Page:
MY STORY & EXPERIENCE
Content warning: mention of depression, self-harm, depression; discussion eating disorder and gender dysphoria.
Contrary to popular narratives about eating disorders, I did not grow up hating my body or thinking I was fat. I struggled instead with a number of other things: I grew up fearing puberty and the feminizing changes everyone told me would happen. I only later learned this was a result of my gender dysphoria. I grew up with a lot of food rules. And I grew up in elite athletics. All of these factors brought attention to my body and my ability to control it – a perfect storm for the development of an eating disorder. So here is more about my experience.
The summer before my junior year in high school, the summer of 2012, I broke my back in a biking accident that left me in a body brace for several months. This took away my number one vice, passion and pastime: swimming. Before my injury, I’d been training for 20+ hours a week and competing multiple times a month. In the emptiness that ensued without swim practice (which not only had been an outlet and something I loved, was also the main source of my social life), my mental health deteriorated. I began struggling with depression, self-harm, and most centrally: my eating disorder.
While my back healed relatively quickly, my mental health did not. I spent the next few years in and out of crisis, hospital visits, and therapy. I want to be clear: I am very grateful that my parents were supportive of therapy both ideologically and financially. Still, the psychological resources we had were less than ideal. No one seemed equipped to deal with me properly and I felt like no one truly understood me – most of all myself. At this time, I was still competing and training to be recruited to swim in college, I was competing at national-level meets, I was maintaining my perfect grades… And my mental health continued to spiral as a result of not prioritizing it.
Towards the end of my senior year in high school, I switched to a new therapist who told me frankly, “I can’t help you. You need residential treatment. Rehab. You can’t go to Harvard in the fall, you need to take a gap year.” She went on to remind me that not taking care of myself would only result in further misery. In continued misery. So, despite the panic that I felt in hearing this – I was supposed to put my whole life on hold for a year for mental health?? I had never been taught to prioritize this, what was I going to tell my coaches?? – I knew she was right.
The day after my high school graduation in June of 2014, I checked into a treatment center in Miami, FL, called the Oliver Pyatt Centers (a Monte Nido Affiliate). I spent 131 days there, which was about 5 months. It was there that I finally slowed down and actually took a pause. As part of the treatment program, I wasn’t allowed to swim or exercise, I was removed from my family and friends, I wasn’t in school… And in that space, I was also finally able to realize I am transgender.
My treatment at OPC, most specifically, my therapist there, saved my life. My therapist forced to me think about myself and my gender and my happiness in a way that drove to dissect who I was and how I understood success. Especially in the context of what made me happy. (This involved my gender, of course, but also had many other repercussions as my gender was not the only thing I was working through at the time.) It’s been almost 6 years since I entered treatment and I have not engaged in eating disorder behaviors since.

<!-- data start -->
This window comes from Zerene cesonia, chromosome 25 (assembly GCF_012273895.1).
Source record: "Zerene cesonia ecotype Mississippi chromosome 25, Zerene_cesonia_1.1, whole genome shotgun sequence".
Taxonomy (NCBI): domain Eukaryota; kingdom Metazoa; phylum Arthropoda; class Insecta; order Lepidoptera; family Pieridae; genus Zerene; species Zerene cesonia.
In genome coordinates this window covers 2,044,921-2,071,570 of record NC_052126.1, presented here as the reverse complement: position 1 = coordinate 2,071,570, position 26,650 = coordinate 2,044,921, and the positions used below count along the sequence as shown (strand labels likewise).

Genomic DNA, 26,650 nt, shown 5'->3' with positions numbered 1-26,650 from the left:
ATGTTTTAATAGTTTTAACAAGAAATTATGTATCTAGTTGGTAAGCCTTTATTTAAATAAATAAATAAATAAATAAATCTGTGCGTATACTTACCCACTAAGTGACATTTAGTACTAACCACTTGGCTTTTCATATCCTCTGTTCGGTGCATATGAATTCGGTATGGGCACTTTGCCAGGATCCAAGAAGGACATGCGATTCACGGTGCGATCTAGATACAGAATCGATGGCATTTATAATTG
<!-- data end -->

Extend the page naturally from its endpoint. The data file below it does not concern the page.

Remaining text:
I am very proud of my hard work and recovery but I always think it imperative to recognize that I arrived here as a result of privilege, too. Privilege of access to treatment, privilege and luck of good therapists, privilege of parental support…
Unfortunately, not everyone has access to treatment, much less inclusive and gender-affirming treatment. So while I am so grateful for my experience and never want to dismiss the privilege that I hold, I am also fighting for the day when none of these are privileges, but rather expectations. For this reason, I am Monte Nido’s National Fellow, and work with them to advance gender-inclusive and gender-affirming care to improve access and treatment experience for all folks with eating disorders.
Important Terminology Note:
GENDER DYSPHORIA VS. BODY DYSMORPHIA
A lot of people confuse these two terms and body dysmorphia is often weaponized against trans people. So let’s clarify:
Gender dysphoria: what many trans people struggle with; a struggle rooted in the incongruence between gender identity and assigned gender.
- Treated by: Affirming gender identity and providing resources for folks to transition if they wish to do so.
Body dysmorphia: characterized by an obsessive (negative) fixation of specific body parts, usually aligned with Body Dysmorphic Disorder (BDD).
- Treated by: CBT and other psychotherapy to help reframe the person’s thinking patterns.
So in conclusion: Gender dysphoria is NOT the same as body dysmorphia. Gender dysphoria is rooted in an incongruence of identity, body dysmorphia is not. Body dysmorphia is not rooted in incongruence of identity but rather issues of self-worth and trauma. In some extreme cases of body dysmorphia, patients have urges to cut off parts of their body, such as their arms or fingers or legs. This is then weaponized against trans people – claiming that we are just experiencing cognitive distortions and that’s why we want to remove / change certain body parts. But this is not the case. Being trans is not a mental illness or a cognitive distortion.
LGBTQ+ youth are affected by eating disorders more than any other demographic.
|Women, inclusive (up to age 20)||Up to 13.2%|
|Transgender youth (ages 13-24)||Up to 71%|
|Gender nonconforming youth (ages 13-24)||40%|
|LGBTQ cisgender girls (ages 13-24)||54%|
- A Clinician’s Guide to Gender-Affirming Care by S. Chang, A. Singh, and l. dickey.